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Spot Coffee workers vote to unionize

Mike Desmond

A vote Tuesday went overwhelmingly in favor for the unionization of Spot Coffee workers.With 46 “yes” votes to 6 “no” votes, workers from Spot locations on Delaware, Hertel and Elmwood avenues and Main Street in Williamsville became just the second barista union in the state. The vote comes after three employees were fired for attempting to unionize several months ago. That sparked two months of protests outside of the specific Spot locations.

Lukas Weinstein, who worked at the Williamsville location, was one of three employees fired. Feeling unjustly let go, Weinstein says they sought action.

“We filed charges with NLRB that week for all three of us and we’ve been picketing and protesting and calling for boycotts and holding press conferences,” Weinstein said. “As of yesterday, we are officially a recognized union.”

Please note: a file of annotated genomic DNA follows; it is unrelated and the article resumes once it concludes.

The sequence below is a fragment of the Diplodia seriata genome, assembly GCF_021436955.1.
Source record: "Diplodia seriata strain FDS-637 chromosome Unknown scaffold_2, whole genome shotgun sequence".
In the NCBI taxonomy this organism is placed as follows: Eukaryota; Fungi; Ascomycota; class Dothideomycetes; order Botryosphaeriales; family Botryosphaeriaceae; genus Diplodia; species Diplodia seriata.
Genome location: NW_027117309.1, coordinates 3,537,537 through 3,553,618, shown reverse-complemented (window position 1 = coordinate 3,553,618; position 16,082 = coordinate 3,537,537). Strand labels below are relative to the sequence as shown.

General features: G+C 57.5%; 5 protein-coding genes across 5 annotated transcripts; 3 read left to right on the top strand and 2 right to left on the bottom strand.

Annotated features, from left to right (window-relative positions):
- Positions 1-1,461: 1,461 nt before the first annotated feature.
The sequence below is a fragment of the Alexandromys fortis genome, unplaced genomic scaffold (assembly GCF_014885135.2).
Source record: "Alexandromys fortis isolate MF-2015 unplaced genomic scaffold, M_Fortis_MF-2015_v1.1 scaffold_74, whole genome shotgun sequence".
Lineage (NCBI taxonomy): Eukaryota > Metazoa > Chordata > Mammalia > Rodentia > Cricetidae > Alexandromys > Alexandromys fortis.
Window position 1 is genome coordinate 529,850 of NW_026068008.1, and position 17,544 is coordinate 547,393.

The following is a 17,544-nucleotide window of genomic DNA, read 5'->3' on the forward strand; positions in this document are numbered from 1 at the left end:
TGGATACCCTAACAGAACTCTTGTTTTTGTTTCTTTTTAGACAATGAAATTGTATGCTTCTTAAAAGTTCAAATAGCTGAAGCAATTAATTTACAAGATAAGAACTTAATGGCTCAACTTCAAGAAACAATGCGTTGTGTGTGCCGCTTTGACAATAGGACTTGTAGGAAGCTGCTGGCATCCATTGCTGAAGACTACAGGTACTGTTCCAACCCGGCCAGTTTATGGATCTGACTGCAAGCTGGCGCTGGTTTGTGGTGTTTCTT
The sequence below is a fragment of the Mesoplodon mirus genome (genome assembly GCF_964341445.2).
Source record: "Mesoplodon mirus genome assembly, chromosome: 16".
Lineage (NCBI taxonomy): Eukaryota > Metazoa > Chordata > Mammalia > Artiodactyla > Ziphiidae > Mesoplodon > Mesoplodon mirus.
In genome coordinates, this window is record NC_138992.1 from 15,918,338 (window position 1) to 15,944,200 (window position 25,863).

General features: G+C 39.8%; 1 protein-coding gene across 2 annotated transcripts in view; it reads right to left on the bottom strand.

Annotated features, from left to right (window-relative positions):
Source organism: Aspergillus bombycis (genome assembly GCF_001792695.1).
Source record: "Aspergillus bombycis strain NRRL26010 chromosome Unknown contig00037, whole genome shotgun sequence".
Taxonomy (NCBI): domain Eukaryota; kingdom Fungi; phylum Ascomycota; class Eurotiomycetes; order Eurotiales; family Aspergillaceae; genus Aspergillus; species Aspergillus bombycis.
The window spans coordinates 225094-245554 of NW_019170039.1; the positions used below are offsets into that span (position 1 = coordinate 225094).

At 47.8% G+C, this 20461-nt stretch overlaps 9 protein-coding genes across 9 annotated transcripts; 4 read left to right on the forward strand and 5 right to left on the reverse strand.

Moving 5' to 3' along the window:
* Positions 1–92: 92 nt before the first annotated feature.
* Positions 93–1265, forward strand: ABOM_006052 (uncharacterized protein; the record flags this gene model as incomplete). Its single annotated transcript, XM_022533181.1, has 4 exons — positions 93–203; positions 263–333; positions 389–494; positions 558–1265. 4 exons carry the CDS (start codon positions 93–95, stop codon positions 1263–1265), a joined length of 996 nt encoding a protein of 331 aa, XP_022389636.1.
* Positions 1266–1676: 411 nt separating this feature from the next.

However, Weinstein said the battle is not yet over.

“Now our organizing committee, which is already in place, is going to have to be meeting with Spot’s lawyers,” he said. “And the next step is coming up with a union contract. It’s our first round of negotiations.”

Weinstein said he’s worked in coffee shops since he was 16 years old. The 28 year old said he’s amazed at how many people have told him being a barista is merely a gig and not a career. With the unionization effort off to a successful start, Weinstein said there is further proof in the value of his job.

Attempts to reach Spot Coffee for comment have been unsuccessful.

Born in Louisville, Kentucky, Thomas moved to Western New York at the age of 14. A graduate of Buffalo State College, he majored in Communications Studies and was part of the sports staff for WBNY. When not following his beloved University of Kentucky Wildcats and Boston Red Sox, Thomas enjoys coaching youth basketball, reading Tolkien novels and seeing live music.
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